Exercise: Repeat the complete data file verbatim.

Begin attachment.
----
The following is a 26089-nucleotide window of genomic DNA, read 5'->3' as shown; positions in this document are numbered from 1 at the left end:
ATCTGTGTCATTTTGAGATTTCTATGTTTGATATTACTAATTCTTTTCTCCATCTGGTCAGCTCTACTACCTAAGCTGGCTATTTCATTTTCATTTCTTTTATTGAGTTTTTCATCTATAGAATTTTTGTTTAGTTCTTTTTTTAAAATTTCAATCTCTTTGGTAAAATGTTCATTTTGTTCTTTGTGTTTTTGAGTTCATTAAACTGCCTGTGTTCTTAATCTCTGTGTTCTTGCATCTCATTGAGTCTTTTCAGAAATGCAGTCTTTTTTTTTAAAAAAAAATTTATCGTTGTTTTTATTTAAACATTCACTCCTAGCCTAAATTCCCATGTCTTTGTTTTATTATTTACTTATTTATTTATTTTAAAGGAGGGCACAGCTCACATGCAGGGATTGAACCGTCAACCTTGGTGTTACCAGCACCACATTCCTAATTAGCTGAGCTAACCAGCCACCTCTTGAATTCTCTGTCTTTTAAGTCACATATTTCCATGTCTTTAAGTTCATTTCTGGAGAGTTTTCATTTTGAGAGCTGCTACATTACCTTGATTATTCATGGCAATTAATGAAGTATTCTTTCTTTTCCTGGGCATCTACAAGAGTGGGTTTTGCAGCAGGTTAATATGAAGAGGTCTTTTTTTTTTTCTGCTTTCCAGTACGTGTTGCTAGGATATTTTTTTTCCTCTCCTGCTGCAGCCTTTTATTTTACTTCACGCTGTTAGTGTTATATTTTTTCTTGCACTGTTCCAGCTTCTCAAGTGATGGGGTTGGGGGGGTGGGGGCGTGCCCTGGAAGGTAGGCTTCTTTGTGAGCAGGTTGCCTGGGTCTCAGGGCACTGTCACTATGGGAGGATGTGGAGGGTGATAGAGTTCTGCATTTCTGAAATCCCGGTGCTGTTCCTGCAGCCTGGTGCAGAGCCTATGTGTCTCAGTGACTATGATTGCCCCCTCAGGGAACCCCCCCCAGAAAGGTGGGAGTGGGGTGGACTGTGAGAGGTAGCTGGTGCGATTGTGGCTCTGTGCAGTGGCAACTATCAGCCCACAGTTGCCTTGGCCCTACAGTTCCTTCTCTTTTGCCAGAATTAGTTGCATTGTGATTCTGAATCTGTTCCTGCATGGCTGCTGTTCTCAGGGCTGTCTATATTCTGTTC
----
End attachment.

The following is a 26089-nucleotide window of genomic DNA, read 5'->3' as shown; positions in this document are numbered from 1 at the left end:
ATCTGTGTCATTTTGAGATTTCTATGTTTGATATTACTAATTCTTTTCTCCATCTGGTCAGCTCTACTACCTAAGCTGGCTATTTCATTTTCATTTCTTTTATTGAGTTTTTCATCTATAGAATTTTTGTTTAGTTCTTTTTTTAAAATTTCAATCTCTTTGGTAAAATGTTCATTTTGTTCTTTGTGTTTTTGAGTTCATTAAACTGCCTGTGTTCTTAATCTCTGTGTTCTTGCATCTCATTGAGTCTTTTCAGAAATGCAGTCTTTTTTTTTAAAAAAAAATTTATCGTTGTTTTTATTTAAACATTCACTCCTAGCCTAAATTCCCATGTCTTTGTTTTATTATTTACTTATTTATTTATTTTAAAGGAGGGCACAGCTCACATGCAGGGATTGAACCGTCAACCTTGGTGTTACCAGCACCACATTCCTAATTAGCTGAGCTAACCAGCCACCTCTTGAATTCTCTGTCTTTTAAGTCACATATTTCCATGTCTTTAAGTTCATTTCTGGAGAGTTTTCATTTTGAGAGCTGCTACATTACCTTGATTATTCATGGCAATTAATGAAGTATTCTTTCTTTTCCTGGGCATCTACAAGAGTGGGTTTTGCAGCAGGTTAATATGAAGAGGTCTTTTTTTTTTTCTGCTTTCCAGTACGTGTTGCTAGGATATTTTTTTTCCTCTCCTGCTGCAGCCTTTTATTTTACTTCACGCTGTTAGTGTTATATTTTTTCTTGCACTGTTCCAGCTTCTCAAGTGATGGGGTTGGGGGGGTGGGGGCGTGCCCTGGAAGGTAGGCTTCTTTGTGAGCAGGTTGCCTGGGTCTCAGGGCACTGTCACTATGGGAGGATGTGGAGGGTGATAGAGTTCTGCATTTCTGAAATCCCGGTGCTGTTCCTGCAGCCTGGTGCAGAGCCTATGTGTCTCAGTGACTATGATTGCCCCCTCAGGGAACCCCCCCCAGAAAGGTGGGAGTGGGGTGGACTGTGAGAGGTAGCTGGTGCGATTGTGGCTCTGTGCAGTGGCAACTATCAGCCCACAGTTGCCTTGGCCCTACAGTTCCTTCTCTTTTGCCAGAATTAGTTGCATTGTGATTCTGAATCTGTTCCTGCATGGCTGCTGTTCTCAGGGCTGTCTATATTCTGTTC